Platelet Rich Plasma (PRP) Injection Treatment for Whiplash



Similar to the platelet rich plasma (PRP) injection treatment for chronic back pain procedure, this procedure is done to treat whiplash injuries which are most often the result of car accidents. This procedure also requires the use of the patient’s own blood platelets which help to promote the natural healing process of damaged structures which include tendons, ligaments, and cartilage.

The procedure commences with blood being drawn from the patient and then broken down into different components such as platelets, white blood cells, red blood cells, and plasma. A minute amount of plasma is removed while the remaining portion is mixed in with the concentrated platelets, producing a solution that is concentrated in nature. A syringe then is brought in and filled up with this solution.

Before the injection is done, the neck is first sterilized and cleaned with antiseptic solution. Local anesthetic may be first injected in order to reduce the pain the patient may experience during the procedure. Another needle is then inserted into the neck (with the assistance of a fluoroscope) and the plasma is injected into the area containing the damaged tissues. In addition to this specific injection, it may be necessary for further injections to take place in other skeletal structures around the neck that may be damaged. This is done in order to help further stimulate the healing process of the tissue.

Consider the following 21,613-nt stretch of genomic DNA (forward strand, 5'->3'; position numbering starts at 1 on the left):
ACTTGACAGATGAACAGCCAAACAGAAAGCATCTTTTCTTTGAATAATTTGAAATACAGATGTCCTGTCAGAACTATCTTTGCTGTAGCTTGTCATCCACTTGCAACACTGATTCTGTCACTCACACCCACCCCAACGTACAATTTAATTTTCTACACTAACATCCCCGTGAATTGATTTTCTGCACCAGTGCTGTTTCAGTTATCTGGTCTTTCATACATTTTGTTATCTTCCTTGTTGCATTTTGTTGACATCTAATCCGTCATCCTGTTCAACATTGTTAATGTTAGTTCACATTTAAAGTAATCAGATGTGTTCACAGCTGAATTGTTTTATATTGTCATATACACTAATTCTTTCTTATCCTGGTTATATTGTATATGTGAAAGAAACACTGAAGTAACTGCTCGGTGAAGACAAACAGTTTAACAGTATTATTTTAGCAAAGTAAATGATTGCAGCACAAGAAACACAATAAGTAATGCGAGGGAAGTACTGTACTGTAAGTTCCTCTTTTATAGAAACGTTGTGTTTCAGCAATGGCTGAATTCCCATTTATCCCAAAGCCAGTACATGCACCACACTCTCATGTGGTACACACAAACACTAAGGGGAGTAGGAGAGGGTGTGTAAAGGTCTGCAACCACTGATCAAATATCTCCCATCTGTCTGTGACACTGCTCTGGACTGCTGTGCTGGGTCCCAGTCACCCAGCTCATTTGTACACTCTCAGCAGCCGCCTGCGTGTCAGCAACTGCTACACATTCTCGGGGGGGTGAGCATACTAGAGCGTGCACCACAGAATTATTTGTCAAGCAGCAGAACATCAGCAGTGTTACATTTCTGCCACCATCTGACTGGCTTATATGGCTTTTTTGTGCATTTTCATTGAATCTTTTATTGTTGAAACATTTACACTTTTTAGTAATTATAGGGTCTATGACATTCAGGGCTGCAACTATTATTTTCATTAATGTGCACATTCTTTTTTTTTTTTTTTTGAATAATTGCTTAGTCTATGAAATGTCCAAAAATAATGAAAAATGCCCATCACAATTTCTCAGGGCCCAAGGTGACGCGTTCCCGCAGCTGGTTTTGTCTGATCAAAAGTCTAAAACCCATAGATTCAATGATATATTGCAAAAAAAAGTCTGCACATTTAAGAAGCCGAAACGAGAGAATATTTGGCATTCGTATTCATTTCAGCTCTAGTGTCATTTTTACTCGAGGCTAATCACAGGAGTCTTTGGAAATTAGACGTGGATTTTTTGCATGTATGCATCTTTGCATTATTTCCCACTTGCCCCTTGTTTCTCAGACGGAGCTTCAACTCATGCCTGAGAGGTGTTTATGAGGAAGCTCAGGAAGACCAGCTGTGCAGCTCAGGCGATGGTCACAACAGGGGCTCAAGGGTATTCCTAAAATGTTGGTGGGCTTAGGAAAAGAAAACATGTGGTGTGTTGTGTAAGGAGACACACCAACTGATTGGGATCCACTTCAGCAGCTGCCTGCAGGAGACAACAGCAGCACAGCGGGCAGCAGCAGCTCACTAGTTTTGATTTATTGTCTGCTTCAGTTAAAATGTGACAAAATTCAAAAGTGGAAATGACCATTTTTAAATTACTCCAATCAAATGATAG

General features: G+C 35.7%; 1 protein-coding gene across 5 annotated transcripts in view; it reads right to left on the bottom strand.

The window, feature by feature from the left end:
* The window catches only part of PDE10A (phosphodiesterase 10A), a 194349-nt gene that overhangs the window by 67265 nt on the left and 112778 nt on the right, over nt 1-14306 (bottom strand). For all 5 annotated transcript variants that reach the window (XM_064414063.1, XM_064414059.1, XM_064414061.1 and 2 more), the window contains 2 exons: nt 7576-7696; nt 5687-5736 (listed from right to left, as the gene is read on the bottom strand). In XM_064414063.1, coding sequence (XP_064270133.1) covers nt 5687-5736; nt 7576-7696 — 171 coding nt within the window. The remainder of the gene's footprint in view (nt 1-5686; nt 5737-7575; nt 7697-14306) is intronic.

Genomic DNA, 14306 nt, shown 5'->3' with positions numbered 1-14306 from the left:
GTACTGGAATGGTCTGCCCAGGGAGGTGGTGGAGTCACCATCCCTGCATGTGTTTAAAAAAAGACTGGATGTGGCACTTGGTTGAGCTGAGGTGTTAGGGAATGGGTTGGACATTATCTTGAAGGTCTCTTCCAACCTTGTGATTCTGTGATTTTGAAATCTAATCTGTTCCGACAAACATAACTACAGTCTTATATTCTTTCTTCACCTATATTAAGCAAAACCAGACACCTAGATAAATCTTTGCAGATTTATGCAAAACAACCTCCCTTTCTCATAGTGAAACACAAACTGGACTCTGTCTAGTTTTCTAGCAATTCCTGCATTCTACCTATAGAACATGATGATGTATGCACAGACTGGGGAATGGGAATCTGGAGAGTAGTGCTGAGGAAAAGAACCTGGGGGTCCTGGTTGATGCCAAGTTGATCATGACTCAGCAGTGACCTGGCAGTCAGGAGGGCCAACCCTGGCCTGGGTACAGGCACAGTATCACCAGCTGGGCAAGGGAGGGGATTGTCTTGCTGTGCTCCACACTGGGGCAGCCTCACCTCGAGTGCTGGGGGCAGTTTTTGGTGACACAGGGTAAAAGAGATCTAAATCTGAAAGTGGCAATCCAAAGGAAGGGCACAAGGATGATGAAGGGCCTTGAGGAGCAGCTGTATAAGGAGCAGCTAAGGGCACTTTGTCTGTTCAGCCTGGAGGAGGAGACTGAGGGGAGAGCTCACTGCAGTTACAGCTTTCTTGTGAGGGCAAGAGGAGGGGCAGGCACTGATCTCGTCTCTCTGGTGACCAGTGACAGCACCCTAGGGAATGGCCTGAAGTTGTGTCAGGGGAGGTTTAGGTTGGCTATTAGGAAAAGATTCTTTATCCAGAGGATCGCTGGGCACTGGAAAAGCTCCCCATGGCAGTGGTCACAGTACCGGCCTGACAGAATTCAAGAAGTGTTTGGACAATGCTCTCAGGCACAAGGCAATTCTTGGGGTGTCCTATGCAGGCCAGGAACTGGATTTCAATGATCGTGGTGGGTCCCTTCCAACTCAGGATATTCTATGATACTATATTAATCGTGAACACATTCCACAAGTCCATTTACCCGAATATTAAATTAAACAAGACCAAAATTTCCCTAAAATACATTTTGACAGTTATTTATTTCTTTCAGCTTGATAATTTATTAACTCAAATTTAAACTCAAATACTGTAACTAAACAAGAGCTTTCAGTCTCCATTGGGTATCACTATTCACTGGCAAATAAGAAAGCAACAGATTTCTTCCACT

The plasma substance released into the damaged areas will promote and mobilize stem cells to aid in the healing process once special white blood cells (known as macrophages) removed the cells that are damaged. The healing process is accelerated in nature as the effects are threefold: improved joint functionality, tissue strength is amplified, and pain is reduced.

The procedure from beginning to end usually takes approximately 1 hour to complete and the patient can be released on the same day. Patients can expect to fully recover from the procedure within one week. In some cases, patients may need 3-4 more treatments before the damaged tissues are fully healed.

Obtained via View Medica